[25] The May 2003 total of 90,190 mines consisted of: 71,115 P-4-B (Spain); 6,995 SB-33 (Italy); 7,712 FMK-1 (Argentina); 1,699 MAP (Libya); and 2,588 TRA (Libya). Form G provided additional but contradictory information about removal and destruction of mines from stockpiles in 2002, stating that 3,904 FMK-1 mines were rendered inert at the General Directorate of Military Industries (these are listed as P-4-B in Form B) and another 2,940 P-4-B were rendered inert by destruction of their explosive content at the Puerto Belgrano Naval Base (these are listed as SB-33 in Form B). Article 7 Report, Forms B and G, 12 May 2003.
[26] Email from Mariela Adriana Fogante, Ministry of Foreign Affairs, 1 October 2004.
[27] If 6,844 mines are subtracted from the total of 96,513 and then 400 newly discovered FMK-1s are added, then that results in a new stockpile total of 90,069 mines. To make these figures match, 40 additional mines must have been added to the stockpile inventory or 40 fewer mines must have been rendered inert. The July 2002 total of 96,513 antipersonnel mines consisted of: 75,019 P-4-B (Spain); 9,935 SB-33 (Italy); 7,272 FMK-1 (Argentina); 1,699 MAP (Libya); and 2,588 TRA (Libya) mines. Article 7 Report, Form B, 23 July 2002.
[28] Response from Ministry of Foreign Affairs to Landmine Monitor questionnaire, 4 April 2002; Response from Capt. Carlos Nielsen, Director, Office of Humanitarian Demining, Office of the Joint Chiefs of Staff, 2 April 2002.
[29] Article 7 Report, Form G, 12 May 2003.
[30] The August 2000 and May 2001 total of 89,170 mines consisted of: 72,924 P-4-B (Spain); 10,885 SB-33 (Italy); and 5,361 FMK-1 (Argentina). Article 7 Reports, Form B, 30 August 2000 and 28 May 2001. No mention was made of the other types of antipersonnel mines produced by Argentina in the past, or of any imported from Israel.
[31] Email from Mariela Adriana Fogante, Ministry of Foreign Affairs, 1 October 2004.
[32] Article 7 Report, Form D, 13 April 2004. While Argentina had indicated before that it was retaining a quantity of FMK-1 mines, this was the first indication that P-4-B and Libyan types would be kept.
[33] Article 7 Report, Form G, 13 April 2004.
[34] Article 7 Report, Form D, 30 August 2000.
[35] Article 7 Report, Form D, 28 May 2001.
[36] Response by Ministry of Foreign Affairs, 4 April 2002; Response by Capt. Carlos Nielsen, Office of Humanitarian Demining, 2 April 2002. In May 2003, Argentina reported that the Army had begun a process of transforming 10,000 P-4-B antipersonnel mines into training devices, a process scheduled to conclude in 2003. Article 7 Report, Form F, 12 May 2003.
[37] Article 7 Report, Form D, 23 July 2002.
[38] CCW Amended Protocol II Article 13 Report, Form B, October 2003; Article 7 Report, Form F, 30 April 2004; email from Sam A-Bailey, CSMM, Falkland Islands Government Office, London, 25 June 2003. When depositing its first Article 7 report in August 1999, the UK included minefield maps.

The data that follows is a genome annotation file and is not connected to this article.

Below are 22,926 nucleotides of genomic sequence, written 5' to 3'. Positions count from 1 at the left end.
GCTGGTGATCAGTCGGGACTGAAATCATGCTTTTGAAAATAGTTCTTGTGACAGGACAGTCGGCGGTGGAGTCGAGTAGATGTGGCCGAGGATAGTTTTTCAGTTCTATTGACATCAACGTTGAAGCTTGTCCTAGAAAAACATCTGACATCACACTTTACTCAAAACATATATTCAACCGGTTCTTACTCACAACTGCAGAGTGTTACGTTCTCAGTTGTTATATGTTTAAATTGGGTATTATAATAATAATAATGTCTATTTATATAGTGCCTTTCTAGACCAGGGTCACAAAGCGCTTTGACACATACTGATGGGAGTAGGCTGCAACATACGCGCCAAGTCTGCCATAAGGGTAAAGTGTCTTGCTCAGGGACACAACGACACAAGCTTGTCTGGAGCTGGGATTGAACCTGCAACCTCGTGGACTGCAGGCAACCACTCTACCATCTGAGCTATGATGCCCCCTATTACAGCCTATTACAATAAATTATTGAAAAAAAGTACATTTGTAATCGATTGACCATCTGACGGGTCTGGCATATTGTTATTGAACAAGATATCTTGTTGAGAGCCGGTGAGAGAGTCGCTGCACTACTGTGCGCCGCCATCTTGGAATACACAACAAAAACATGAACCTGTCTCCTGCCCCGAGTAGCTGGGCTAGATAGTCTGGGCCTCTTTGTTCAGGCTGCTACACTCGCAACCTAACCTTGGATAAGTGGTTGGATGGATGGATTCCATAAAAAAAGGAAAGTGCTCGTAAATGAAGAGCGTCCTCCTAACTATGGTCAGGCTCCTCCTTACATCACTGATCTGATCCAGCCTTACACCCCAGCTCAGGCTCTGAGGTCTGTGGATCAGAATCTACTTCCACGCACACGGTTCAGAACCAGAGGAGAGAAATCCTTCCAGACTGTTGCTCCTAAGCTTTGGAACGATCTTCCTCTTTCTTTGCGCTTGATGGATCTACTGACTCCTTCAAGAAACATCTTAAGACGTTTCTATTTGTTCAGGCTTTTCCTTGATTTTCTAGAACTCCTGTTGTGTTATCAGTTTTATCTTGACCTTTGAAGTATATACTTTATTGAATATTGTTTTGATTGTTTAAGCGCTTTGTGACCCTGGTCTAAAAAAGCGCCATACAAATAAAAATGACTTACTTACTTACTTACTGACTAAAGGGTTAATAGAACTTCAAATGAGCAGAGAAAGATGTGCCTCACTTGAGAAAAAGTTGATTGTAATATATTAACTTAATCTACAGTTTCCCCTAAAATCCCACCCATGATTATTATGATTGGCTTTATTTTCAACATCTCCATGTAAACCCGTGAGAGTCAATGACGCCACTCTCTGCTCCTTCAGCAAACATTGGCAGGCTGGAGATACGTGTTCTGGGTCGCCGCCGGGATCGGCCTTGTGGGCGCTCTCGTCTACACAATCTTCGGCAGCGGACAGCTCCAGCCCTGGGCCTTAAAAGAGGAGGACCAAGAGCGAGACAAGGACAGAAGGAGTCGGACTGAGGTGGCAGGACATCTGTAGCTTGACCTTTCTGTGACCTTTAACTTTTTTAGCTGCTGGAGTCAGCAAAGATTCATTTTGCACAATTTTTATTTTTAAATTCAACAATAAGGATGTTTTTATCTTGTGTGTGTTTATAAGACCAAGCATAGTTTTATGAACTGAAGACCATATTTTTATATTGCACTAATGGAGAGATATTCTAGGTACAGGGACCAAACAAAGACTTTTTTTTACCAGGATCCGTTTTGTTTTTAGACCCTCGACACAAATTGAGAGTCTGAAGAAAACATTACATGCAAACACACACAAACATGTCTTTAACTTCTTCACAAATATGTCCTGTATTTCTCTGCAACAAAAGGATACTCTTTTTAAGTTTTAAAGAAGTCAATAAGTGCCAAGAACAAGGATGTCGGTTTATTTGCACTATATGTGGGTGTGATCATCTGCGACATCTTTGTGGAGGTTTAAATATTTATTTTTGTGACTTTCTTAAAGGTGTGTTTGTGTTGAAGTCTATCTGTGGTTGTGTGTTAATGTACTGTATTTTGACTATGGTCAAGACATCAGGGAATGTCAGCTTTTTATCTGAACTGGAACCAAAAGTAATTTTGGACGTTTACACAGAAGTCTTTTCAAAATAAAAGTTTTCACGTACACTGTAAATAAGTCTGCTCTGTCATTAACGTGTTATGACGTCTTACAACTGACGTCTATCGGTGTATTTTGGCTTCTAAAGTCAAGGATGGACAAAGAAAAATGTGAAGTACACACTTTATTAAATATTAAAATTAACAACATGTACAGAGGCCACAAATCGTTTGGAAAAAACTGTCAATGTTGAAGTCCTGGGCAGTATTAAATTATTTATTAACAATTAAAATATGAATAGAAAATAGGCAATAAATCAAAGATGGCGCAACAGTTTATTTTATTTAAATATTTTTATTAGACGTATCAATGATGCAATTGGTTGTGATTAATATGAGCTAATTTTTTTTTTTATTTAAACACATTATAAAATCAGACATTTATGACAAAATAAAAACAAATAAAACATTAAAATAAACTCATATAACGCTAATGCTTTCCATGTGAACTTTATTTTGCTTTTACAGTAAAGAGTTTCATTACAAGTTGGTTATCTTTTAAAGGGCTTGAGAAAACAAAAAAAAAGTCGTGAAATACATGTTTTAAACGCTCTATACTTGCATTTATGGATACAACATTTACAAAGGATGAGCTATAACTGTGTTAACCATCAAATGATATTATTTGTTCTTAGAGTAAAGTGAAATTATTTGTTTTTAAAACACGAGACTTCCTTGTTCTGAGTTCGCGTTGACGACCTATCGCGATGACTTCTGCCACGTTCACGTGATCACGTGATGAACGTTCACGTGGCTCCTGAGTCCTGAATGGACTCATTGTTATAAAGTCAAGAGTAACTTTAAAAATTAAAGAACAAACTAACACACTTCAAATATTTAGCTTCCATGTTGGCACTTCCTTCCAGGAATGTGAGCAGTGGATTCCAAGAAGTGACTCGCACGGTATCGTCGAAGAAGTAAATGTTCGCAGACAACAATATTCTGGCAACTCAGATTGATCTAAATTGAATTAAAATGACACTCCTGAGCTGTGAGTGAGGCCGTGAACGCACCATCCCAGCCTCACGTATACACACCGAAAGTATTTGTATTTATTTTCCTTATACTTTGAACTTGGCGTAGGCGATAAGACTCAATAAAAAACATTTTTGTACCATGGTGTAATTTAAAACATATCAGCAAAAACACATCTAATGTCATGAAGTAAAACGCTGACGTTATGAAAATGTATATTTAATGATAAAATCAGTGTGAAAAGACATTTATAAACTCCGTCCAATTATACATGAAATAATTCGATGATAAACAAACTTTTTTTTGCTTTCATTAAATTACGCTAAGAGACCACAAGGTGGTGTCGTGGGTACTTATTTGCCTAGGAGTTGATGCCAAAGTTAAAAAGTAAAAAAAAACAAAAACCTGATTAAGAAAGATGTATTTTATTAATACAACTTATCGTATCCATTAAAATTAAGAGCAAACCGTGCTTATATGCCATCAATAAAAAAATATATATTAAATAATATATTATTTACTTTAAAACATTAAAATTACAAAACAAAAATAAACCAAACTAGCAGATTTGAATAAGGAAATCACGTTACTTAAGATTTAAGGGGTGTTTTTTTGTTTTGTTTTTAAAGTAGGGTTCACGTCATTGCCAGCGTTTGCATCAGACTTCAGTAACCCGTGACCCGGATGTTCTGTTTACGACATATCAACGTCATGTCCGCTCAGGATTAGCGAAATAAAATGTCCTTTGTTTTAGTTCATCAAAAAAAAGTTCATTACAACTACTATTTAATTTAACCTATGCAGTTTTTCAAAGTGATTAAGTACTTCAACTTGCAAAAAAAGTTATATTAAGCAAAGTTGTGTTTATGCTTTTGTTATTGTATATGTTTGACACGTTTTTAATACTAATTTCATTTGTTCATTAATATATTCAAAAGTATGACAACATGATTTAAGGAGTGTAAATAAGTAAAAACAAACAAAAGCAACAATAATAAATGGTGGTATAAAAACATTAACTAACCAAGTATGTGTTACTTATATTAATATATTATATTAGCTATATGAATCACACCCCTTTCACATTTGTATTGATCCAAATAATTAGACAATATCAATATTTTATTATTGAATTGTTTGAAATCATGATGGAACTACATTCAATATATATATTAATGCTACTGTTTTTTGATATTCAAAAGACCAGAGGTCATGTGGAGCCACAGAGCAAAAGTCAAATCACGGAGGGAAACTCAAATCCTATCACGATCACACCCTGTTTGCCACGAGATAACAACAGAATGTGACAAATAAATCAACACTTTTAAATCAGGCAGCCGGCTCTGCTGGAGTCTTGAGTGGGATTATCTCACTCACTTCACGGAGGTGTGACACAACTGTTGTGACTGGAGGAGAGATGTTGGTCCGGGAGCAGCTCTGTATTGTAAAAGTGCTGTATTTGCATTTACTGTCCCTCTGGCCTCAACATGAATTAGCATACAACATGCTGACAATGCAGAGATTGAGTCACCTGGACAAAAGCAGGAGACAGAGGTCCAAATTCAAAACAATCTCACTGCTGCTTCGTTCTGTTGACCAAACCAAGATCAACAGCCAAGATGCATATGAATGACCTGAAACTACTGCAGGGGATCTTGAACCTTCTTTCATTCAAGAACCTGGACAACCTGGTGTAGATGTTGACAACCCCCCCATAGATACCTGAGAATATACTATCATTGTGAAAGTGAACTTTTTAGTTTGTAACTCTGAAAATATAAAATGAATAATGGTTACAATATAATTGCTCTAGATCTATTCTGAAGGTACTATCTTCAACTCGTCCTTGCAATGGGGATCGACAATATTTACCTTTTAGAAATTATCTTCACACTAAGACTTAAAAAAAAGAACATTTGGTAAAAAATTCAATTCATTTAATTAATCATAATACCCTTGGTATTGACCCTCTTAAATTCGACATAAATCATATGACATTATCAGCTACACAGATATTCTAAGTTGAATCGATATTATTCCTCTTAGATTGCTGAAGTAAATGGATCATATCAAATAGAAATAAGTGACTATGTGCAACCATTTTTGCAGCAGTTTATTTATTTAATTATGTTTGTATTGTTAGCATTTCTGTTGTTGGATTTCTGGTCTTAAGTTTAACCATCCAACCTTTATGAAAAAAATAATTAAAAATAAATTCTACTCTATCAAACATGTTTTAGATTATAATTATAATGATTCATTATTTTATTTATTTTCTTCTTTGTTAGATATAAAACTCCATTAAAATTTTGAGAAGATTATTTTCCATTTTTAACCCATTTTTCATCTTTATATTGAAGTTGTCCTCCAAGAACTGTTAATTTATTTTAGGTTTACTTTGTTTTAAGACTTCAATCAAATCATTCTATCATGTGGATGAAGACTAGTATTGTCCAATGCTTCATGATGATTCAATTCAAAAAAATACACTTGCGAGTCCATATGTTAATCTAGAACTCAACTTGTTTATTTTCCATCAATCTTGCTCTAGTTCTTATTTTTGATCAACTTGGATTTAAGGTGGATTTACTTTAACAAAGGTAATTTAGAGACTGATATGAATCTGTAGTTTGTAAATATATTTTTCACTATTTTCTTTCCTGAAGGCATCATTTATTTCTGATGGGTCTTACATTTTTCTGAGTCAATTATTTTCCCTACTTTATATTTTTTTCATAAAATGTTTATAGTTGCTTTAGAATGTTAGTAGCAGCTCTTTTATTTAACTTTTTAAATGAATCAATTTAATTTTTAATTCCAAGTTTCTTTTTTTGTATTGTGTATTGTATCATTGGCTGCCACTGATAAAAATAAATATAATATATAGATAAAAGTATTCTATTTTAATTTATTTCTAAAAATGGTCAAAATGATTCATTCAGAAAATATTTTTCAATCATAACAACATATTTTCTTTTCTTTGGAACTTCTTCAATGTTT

[39] Article 7 Report, Form F, 30 April 2003.
[40] Email from Capt. Carlos Nielsen Enemark, Director, Office of Humanitarian Demining, Office of the Joint Chiefs of Staff, to Landmine Monitor (MAC), 29 September 2004.
[41] Fax from Alasdair Pennycook, Counter Proliferation and Arms Control Secretariat, UK Ministry of Defence, 9 February 2004.
[42] Juan Castro Olivera, “Chile keeps 14 minefields along frontier areas,” La Nación, 2 July 1999.
[43] Antonio Oieni, “Chile tiene 8 campos minados en su frontera con Salta,” El Tribuno (Salta), 16 August 1999. See www.eltribuno.com.ar/especiales/minas/minas.htm, accessed 12 October 2004. See also “Frontera explosiva: las secuelas de una guerra que no fue,” Telenoche Investiga (programa 04, ciclo 2001), Channel 13 (Buenos Aires), 31 October 2001. Landmine Monitor has a copy of the documentary.
[44] Response to Landmine Monitor by Office of Humanitarian Demining, Office of the Joint Chiefs of Staff, 21 March 2003.
[45] Response by the Ministry of Foreign Affairs, May 2004.
[46] Interview with Capt. Carlos Nielsen, Office for Humanitarian Demining, Buenos Aires, 7 November 2000; Telephone interview with Capt. Carlos Nielsen, 22 February 2001.
[47] Article 13 Report, Form F, 15 November 1999; Statement by Argentina, UN General Assembly, 18 November 1999.
[48] Article 7 Report, Form A, 13 April 2004.
[49] Carlos Nielsen, “Mine Action Training in Argentina” in “The Role of the Military in Mine Action,” James Madison University, Journal of Mine Action, Issue 8.1, June 2004.
[50] Article 7, Form A, 12 May 2003; Response by Ministry of Foreign Affairs, 4 April 2002.
[51] US Department of State, “To Walk the Earth in Safety,” September 2002.
[52] Graciela Eslanoa, “Civiles recorrieron las sendas del operative military Cabañas 2001,” El Tribuno, 30 August 2001; “El Ejército por dentro,” El Tribuno, 12 September 2001.
[53] Argentina contributed US$254,764 to mine action in 1998. Resource Mobilization Contact Group, “A review of resources to achieve the Convention’s aims,” presented by Norway to the Standing Committee on General Status and Operation of the Convention, Geneva, 25 June 2004, Table 1A, p. 5.
[54] “Risky Argentine Mission in Angola,” La Nación, 19 April 1999; CCW Amended Protocol II Article 13 Report, Form E, 15 November 1999.
[55] Alberto Armendáriz, “Argentina collaborates with the removal of landmines in Nicaragua,” La Nación, 18 April 1999; Statement by Argentina, UN General Assembly, 18 November 1999; email from Juan Luis Hurtado, military member of the mission in Central America, March 2000; interview with Alejandra Martín, Advisor to the Secretary of Military Affairs Guillermo Tello, Ministry of Defense, Buenos Aires, March 2000.
[56] See Capt. Rafael Recasens, “Misión de Observadores Militares Ecuador-Perú, Experencia de la Participación de Chile,” Revista Marina (Chile), May 2000.
[57] Antonio Oieni, “Los costos de una guerra que no fue,” El Tribuno, 17 August 1999.
[58] Ministry of Defense, “El gobierno efectivizará indemnización después de 10 años a sargento herido como casco azul,” Press Release N° 80/2003, 29 December 2003.
[59] Law 22.431 published 20 March 1981, modified by Laws 23.876, 24.308, 24.314, and 24.901.